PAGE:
A woman takes part in an aerobics class in Los Guidos de Desamparados July 23, 2015. More than 300 women participated in a physical health program organized by Andrea Abarca, which aims to combat obesity and sedentary behavior in poor women living in a slum. The National Nutrition Survey shows that the Costa Rican population has 62.4 percent of adult men who are obese , while Reuters

A trial by Novo Nordisk, manufacturer of diabetes drug liraglutide, found that high doses of the drug helps Type 2 diabetics lose weight. Three milligrammes of liraglutide taken every day over 56 weeks helped patients lose 6 percent of their body weight, or about 14 pounds.

The US Food and Drug Administration, or FDA, approved a lower dose of 1.8 mg a day for treatment of diabetes and sold under the brand name Victoza. The higher dose of 3 mg, sold under the brand name Saxenda, is approved for weight loss only, said Dr Joel Zoenszein, director of the Clinical Diabetes Center at the Montefiore Medical Center in New York, reports WebMD.

Previous studies, however, found Saxenda to lasting side effects on animals such as higher risks of developing thyroid tumours.

Zoenszein said he hopes that the FDA would change the arbitrary restrictions because clinicians “have a big problem trying to use higher doses of liraglutide in obese patients who have diabetes.” He is not involved in the trial.

The study has 846 diabetic patients with weight problems who were randomly assigned to take 1.8 or 3 mg of the drug or placebo daily. Those who took 1.8 mg lost an average of 11 pounds or 5 percent of their body weight, while those on placebo lost an average of 5 ponds or 2 percent of body weight.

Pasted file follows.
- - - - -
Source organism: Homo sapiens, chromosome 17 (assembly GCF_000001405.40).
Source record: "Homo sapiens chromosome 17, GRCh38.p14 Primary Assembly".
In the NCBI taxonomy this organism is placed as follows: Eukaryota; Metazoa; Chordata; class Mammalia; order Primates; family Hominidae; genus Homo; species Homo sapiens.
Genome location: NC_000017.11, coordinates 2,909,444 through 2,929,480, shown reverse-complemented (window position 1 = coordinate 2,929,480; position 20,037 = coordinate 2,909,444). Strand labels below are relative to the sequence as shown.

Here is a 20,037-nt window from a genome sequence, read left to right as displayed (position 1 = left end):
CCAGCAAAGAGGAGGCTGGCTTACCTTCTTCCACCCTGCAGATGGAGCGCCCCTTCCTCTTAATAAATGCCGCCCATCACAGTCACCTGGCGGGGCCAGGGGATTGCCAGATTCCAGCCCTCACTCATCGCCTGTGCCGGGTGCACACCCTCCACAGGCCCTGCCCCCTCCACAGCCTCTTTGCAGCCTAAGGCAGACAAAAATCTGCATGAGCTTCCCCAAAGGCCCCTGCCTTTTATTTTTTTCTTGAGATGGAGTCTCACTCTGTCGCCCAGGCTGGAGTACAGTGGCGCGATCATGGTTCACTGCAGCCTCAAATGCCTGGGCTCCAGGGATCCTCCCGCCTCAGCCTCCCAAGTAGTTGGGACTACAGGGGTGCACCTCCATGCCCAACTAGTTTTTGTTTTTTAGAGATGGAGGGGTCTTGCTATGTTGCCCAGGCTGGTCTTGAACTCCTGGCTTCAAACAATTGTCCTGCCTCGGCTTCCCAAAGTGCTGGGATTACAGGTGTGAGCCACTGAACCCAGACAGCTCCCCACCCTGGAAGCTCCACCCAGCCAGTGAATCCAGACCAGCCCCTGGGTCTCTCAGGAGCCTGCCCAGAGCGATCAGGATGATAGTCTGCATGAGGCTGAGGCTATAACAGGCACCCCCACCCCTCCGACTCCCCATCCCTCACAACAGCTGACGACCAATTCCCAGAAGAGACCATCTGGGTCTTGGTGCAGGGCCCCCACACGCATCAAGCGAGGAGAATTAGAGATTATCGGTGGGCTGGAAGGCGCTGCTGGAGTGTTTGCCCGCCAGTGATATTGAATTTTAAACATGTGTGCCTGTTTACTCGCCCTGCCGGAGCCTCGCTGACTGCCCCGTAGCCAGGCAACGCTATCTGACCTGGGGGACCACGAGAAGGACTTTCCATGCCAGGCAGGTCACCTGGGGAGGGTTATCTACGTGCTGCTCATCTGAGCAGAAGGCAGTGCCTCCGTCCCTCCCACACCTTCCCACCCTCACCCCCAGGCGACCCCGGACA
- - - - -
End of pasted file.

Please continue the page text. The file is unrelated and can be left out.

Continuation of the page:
Besides taking liraglutide or placebo, the patients were also placed on a diet that lowered their daily caloric intake by 500 calories and exercise of over 150 minutes of physical activity weekly, reports MedicalDaily.

However, 54 percent of those who took 3 mg daily, according to the study published on Aug 18 in the Journal of the American Medical Association, lost also 5 percent of their body weight. It is slightly higher than the 40 percent for those who took 1.8 mg and 21 percent for those who took placebo.

Zoenszein points out that insurance companies won’t cover the 3 mg dose for diabetes. The 3 mg could cost patients $800 to $1,000 a month. In pushing for FDA changing the arbitrary restrictions, Zoenszein says that he foresees no problem using the higher dose to control both weight and blood sugar. To outsmart the insurance firms, doctors tell insurance firms that the patient is obese, not diabetic, he discloses.

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